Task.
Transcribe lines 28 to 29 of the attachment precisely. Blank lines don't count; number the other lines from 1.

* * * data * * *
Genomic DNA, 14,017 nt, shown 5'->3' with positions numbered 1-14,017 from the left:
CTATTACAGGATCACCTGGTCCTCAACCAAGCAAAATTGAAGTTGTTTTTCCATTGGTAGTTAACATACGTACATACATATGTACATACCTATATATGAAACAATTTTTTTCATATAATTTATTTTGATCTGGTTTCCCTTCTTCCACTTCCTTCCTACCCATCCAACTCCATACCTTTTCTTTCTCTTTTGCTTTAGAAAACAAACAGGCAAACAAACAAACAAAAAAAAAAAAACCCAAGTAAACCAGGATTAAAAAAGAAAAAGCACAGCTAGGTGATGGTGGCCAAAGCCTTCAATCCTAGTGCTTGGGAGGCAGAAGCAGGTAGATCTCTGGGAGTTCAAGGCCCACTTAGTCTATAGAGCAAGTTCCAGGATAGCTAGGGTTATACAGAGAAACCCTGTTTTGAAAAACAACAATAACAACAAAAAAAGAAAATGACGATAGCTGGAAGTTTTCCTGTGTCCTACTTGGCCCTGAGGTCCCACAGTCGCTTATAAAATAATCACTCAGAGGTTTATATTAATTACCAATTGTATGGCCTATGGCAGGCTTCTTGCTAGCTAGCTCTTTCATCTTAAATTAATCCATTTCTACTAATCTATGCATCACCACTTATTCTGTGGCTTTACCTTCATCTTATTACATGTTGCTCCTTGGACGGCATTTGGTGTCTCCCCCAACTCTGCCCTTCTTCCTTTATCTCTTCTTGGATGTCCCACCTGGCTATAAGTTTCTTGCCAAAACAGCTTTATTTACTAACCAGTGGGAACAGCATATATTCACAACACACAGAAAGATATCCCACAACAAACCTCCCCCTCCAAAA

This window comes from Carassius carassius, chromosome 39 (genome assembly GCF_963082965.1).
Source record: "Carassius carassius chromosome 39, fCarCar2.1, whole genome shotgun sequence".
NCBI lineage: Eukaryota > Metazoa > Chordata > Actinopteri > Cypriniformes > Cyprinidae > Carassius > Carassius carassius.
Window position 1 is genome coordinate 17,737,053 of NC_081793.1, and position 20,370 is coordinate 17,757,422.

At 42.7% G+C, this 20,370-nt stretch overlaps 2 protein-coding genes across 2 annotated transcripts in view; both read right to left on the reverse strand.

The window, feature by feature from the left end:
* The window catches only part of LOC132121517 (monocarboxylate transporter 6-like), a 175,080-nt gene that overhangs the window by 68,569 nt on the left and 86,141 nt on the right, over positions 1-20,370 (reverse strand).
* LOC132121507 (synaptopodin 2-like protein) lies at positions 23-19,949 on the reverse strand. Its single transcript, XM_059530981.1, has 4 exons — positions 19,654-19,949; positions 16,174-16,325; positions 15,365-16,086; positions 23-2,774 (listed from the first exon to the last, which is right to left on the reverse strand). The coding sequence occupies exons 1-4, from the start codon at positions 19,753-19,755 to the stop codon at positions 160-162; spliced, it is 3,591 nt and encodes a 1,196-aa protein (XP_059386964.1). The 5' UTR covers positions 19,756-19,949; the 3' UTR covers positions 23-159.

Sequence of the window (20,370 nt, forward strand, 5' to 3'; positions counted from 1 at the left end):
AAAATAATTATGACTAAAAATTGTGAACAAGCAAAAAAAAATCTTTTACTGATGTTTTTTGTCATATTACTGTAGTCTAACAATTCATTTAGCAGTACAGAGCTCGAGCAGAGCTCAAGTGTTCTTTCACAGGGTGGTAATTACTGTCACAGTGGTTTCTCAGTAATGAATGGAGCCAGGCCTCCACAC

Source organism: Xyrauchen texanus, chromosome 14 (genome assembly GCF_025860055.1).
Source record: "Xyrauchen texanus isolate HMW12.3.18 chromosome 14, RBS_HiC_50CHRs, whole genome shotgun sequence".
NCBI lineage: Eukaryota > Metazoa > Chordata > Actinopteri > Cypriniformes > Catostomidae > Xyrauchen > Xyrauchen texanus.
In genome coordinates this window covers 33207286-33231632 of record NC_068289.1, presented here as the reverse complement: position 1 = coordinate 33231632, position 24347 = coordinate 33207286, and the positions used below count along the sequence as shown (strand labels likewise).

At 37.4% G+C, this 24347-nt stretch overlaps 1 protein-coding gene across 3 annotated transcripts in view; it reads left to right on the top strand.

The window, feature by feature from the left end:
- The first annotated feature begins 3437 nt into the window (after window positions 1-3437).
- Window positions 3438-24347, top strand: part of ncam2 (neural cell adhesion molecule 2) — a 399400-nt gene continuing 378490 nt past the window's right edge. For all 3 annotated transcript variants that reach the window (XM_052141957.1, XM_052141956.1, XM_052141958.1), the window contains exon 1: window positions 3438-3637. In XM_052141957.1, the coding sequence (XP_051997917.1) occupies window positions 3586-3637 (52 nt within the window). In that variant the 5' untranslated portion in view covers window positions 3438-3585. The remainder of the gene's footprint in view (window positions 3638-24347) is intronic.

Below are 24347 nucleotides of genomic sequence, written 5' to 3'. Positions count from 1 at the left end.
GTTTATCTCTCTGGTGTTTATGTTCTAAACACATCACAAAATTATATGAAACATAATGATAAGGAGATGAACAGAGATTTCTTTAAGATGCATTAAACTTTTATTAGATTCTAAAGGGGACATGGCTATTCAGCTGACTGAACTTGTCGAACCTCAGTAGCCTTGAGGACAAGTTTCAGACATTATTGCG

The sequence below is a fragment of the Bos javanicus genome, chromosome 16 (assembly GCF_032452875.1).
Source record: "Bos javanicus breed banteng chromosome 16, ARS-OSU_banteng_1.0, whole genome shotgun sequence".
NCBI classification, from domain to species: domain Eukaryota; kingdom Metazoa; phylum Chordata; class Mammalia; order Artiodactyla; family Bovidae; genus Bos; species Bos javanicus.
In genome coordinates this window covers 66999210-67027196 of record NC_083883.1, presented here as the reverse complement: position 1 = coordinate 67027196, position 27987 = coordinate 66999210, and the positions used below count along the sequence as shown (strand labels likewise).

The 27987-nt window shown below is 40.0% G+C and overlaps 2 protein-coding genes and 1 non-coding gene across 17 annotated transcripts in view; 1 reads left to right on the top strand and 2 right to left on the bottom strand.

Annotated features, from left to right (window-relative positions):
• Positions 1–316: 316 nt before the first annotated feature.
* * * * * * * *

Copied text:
Annotated features, from left to right (window-relative positions):
• Positions 1–316: 316 nt before the first annotated feature.